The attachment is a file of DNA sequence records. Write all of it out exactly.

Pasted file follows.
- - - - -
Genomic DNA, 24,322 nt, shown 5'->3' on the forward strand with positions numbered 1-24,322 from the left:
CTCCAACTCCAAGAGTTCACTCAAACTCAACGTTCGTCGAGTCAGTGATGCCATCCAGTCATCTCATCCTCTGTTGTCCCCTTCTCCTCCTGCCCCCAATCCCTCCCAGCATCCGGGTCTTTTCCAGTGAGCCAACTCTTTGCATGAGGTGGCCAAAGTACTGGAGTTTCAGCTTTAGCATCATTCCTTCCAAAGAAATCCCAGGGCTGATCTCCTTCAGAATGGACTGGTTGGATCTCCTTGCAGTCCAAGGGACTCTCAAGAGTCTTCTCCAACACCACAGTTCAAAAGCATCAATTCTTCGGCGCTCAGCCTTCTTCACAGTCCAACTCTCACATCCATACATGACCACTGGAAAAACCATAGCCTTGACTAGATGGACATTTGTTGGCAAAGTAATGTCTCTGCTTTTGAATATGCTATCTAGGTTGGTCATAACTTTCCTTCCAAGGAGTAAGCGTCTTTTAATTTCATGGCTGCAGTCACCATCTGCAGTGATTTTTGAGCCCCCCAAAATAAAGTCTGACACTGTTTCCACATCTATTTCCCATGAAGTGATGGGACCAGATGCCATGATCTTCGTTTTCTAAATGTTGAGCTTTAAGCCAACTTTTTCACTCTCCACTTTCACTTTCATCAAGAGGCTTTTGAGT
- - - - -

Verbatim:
Genomic DNA, 24,322 nt, shown 5'->3' on the forward strand with positions numbered 1-24,322 from the left:
CTCCAACTCCAAGAGTTCACTCAAACTCAACGTTCGTCGAGTCAGTGATGCCATCCAGTCATCTCATCCTCTGTTGTCCCCTTCTCCTCCTGCCCCCAATCCCTCCCAGCATCCGGGTCTTTTCCAGTGAGCCAACTCTTTGCATGAGGTGGCCAAAGTACTGGAGTTTCAGCTTTAGCATCATTCCTTCCAAAGAAATCCCAGGGCTGATCTCCTTCAGAATGGACTGGTTGGATCTCCTTGCAGTCCAAGGGACTCTCAAGAGTCTTCTCCAACACCACAGTTCAAAAGCATCAATTCTTCGGCGCTCAGCCTTCTTCACAGTCCAACTCTCACATCCATACATGACCACTGGAAAAACCATAGCCTTGACTAGATGGACATTTGTTGGCAAAGTAATGTCTCTGCTTTTGAATATGCTATCTAGGTTGGTCATAACTTTCCTTCCAAGGAGTAAGCGTCTTTTAATTTCATGGCTGCAGTCACCATCTGCAGTGATTTTTGAGCCCCCCAAAATAAAGTCTGACACTGTTTCCACATCTATTTCCCATGAAGTGATGGGACCAGATGCCATGATCTTCGTTTTCTAAATGTTGAGCTTTAAGCCAACTTTTTCACTCTCCACTTTCACTTTCATCAAGAGGCTTTTGAGT